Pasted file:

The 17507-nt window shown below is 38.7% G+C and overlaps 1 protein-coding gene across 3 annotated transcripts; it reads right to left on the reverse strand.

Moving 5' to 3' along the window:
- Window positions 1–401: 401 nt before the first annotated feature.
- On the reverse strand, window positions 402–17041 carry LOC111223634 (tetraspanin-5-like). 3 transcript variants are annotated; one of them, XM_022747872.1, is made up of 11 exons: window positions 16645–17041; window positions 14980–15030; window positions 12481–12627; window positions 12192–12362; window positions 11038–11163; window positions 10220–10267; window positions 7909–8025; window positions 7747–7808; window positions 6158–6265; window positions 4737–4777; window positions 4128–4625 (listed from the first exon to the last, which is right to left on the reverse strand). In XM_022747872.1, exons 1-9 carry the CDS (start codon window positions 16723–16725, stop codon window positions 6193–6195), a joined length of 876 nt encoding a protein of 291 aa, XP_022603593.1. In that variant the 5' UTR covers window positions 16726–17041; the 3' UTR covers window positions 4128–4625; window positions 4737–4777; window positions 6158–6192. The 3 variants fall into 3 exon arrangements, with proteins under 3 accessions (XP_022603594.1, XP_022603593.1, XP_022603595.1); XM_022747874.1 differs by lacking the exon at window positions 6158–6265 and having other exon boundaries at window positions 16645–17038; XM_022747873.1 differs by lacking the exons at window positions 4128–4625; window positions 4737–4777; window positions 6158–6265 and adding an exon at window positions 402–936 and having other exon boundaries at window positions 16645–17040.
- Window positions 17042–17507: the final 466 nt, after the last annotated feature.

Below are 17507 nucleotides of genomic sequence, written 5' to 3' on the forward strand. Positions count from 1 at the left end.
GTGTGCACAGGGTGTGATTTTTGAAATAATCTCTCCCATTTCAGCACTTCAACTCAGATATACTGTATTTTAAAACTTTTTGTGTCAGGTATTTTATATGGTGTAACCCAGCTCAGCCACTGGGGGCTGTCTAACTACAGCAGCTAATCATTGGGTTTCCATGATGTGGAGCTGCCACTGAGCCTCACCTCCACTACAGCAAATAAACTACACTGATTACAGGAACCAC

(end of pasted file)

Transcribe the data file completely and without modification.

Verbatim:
The 17507-nt window shown below is 38.7% G+C and overlaps 1 protein-coding gene across 3 annotated transcripts; it reads right to left on the reverse strand.

Moving 5' to 3' along the window:
- Window positions 1–401: 401 nt before the first annotated feature.
- On the reverse strand, window positions 402–17041 carry LOC111223634 (tetraspanin-5-like). 3 transcript variants are annotated; one of them, XM_022747872.1, is made up of 11 exons: window positions 16645–17041; window positions 14980–15030; window positions 12481–12627; window positions 12192–12362; window positions 11038–11163; window positions 10220–10267; window positions 7909–8025; window positions 7747–7808; window positions 6158–6265; window positions 4737–4777; window positions 4128–4625 (listed from the first exon to the last, which is right to left on the reverse strand). In XM_022747872.1, exons 1-9 carry the CDS (start codon window positions 16723–16725, stop codon window positions 6193–6195), a joined length of 876 nt encoding a protein of 291 aa, XP_022603593.1. In that variant the 5' UTR covers window positions 16726–17041; the 3' UTR covers window positions 4128–4625; window positions 4737–4777; window positions 6158–6192. The 3 variants fall into 3 exon arrangements, with proteins under 3 accessions (XP_022603594.1, XP_022603593.1, XP_022603595.1); XM_022747874.1 differs by lacking the exon at window positions 6158–6265 and having other exon boundaries at window positions 16645–17038; XM_022747873.1 differs by lacking the exons at window positions 4128–4625; window positions 4737–4777; window positions 6158–6265 and adding an exon at window positions 402–936 and having other exon boundaries at window positions 16645–17040.
- Window positions 17042–17507: the final 466 nt, after the last annotated feature.

Below are 17507 nucleotides of genomic sequence, written 5' to 3' on the forward strand. Positions count from 1 at the left end.
GTGTGCACAGGGTGTGATTTTTGAAATAATCTCTCCCATTTCAGCACTTCAACTCAGATATACTGTATTTTAAAACTTTTTGTGTCAGGTATTTTATATGGTGTAACCCAGCTCAGCCACTGGGGGCTGTCTAACTACAGCAGCTAATCATTGGGTTTCCATGATGTGGAGCTGCCACTGAGCCTCACCTCCACTACAGCAAATAAACTACACTGATTACAGGAACCAC